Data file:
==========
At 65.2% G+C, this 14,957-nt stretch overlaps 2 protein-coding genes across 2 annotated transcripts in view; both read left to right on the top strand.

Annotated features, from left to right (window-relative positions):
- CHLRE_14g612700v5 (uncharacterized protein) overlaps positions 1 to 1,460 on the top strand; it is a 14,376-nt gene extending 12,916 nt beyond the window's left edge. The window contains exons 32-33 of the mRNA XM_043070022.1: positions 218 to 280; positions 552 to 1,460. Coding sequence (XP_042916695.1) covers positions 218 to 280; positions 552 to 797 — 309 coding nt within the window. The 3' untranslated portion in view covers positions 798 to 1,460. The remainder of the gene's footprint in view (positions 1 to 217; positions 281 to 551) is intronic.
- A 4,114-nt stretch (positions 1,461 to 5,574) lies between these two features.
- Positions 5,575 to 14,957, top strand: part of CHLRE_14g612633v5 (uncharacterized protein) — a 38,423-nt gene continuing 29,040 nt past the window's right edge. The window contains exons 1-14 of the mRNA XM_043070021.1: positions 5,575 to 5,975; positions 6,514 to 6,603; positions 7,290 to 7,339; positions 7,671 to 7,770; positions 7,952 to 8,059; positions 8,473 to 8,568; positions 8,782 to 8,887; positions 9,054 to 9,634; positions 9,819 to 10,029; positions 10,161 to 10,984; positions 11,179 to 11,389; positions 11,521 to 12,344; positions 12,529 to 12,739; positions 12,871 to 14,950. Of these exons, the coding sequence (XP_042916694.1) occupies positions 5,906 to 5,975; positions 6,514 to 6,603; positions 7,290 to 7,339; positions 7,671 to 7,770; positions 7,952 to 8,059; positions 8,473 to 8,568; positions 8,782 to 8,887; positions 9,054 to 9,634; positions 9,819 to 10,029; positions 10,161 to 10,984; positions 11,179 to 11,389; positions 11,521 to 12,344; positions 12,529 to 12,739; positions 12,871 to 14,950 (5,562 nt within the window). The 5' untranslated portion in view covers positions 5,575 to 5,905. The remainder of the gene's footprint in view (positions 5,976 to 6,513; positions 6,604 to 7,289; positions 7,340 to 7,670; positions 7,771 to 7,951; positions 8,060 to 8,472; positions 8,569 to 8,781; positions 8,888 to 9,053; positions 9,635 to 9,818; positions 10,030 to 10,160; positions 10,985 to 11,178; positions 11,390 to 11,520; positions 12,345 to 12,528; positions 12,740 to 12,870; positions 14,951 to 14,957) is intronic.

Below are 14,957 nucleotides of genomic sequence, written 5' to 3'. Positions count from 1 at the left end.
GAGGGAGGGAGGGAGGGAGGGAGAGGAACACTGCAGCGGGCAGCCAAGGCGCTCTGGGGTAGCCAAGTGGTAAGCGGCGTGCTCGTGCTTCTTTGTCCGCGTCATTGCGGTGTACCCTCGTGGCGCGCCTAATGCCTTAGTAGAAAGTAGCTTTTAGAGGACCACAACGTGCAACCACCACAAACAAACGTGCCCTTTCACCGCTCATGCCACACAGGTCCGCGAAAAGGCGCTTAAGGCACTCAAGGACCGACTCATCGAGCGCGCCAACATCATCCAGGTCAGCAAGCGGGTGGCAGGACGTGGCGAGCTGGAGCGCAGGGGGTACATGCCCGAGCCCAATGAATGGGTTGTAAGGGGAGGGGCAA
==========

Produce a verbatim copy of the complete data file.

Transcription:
At 65.2% G+C, this 14,957-nt stretch overlaps 2 protein-coding genes across 2 annotated transcripts in view; both read left to right on the top strand.

Annotated features, from left to right (window-relative positions):
- CHLRE_14g612700v5 (uncharacterized protein) overlaps positions 1 to 1,460 on the top strand; it is a 14,376-nt gene extending 12,916 nt beyond the window's left edge. The window contains exons 32-33 of the mRNA XM_043070022.1: positions 218 to 280; positions 552 to 1,460. Coding sequence (XP_042916695.1) covers positions 218 to 280; positions 552 to 797 — 309 coding nt within the window. The 3' untranslated portion in view covers positions 798 to 1,460. The remainder of the gene's footprint in view (positions 1 to 217; positions 281 to 551) is intronic.
- A 4,114-nt stretch (positions 1,461 to 5,574) lies between these two features.
- Positions 5,575 to 14,957, top strand: part of CHLRE_14g612633v5 (uncharacterized protein) — a 38,423-nt gene continuing 29,040 nt past the window's right edge. The window contains exons 1-14 of the mRNA XM_043070021.1: positions 5,575 to 5,975; positions 6,514 to 6,603; positions 7,290 to 7,339; positions 7,671 to 7,770; positions 7,952 to 8,059; positions 8,473 to 8,568; positions 8,782 to 8,887; positions 9,054 to 9,634; positions 9,819 to 10,029; positions 10,161 to 10,984; positions 11,179 to 11,389; positions 11,521 to 12,344; positions 12,529 to 12,739; positions 12,871 to 14,950. Of these exons, the coding sequence (XP_042916694.1) occupies positions 5,906 to 5,975; positions 6,514 to 6,603; positions 7,290 to 7,339; positions 7,671 to 7,770; positions 7,952 to 8,059; positions 8,473 to 8,568; positions 8,782 to 8,887; positions 9,054 to 9,634; positions 9,819 to 10,029; positions 10,161 to 10,984; positions 11,179 to 11,389; positions 11,521 to 12,344; positions 12,529 to 12,739; positions 12,871 to 14,950 (5,562 nt within the window). The 5' untranslated portion in view covers positions 5,575 to 5,905. The remainder of the gene's footprint in view (positions 5,976 to 6,513; positions 6,604 to 7,289; positions 7,340 to 7,670; positions 7,771 to 7,951; positions 8,060 to 8,472; positions 8,569 to 8,781; positions 8,888 to 9,053; positions 9,635 to 9,818; positions 10,030 to 10,160; positions 10,985 to 11,178; positions 11,390 to 11,520; positions 12,345 to 12,528; positions 12,740 to 12,870; positions 14,951 to 14,957) is intronic.

Below are 14,957 nucleotides of genomic sequence, written 5' to 3'. Positions count from 1 at the left end.
GAGGGAGGGAGGGAGGGAGGGAGAGGAACACTGCAGCGGGCAGCCAAGGCGCTCTGGGGTAGCCAAGTGGTAAGCGGCGTGCTCGTGCTTCTTTGTCCGCGTCATTGCGGTGTACCCTCGTGGCGCGCCTAATGCCTTAGTAGAAAGTAGCTTTTAGAGGACCACAACGTGCAACCACCACAAACAAACGTGCCCTTTCACCGCTCATGCCACACAGGTCCGCGAAAAGGCGCTTAAGGCACTCAAGGACCGACTCATCGAGCGCGCCAACATCATCCAGGTCAGCAAGCGGGTGGCAGGACGTGGCGAGCTGGAGCGCAGGGGGTACATGCCCGAGCCCAATGAATGGGTTGTAAGGGGAGGGGCAA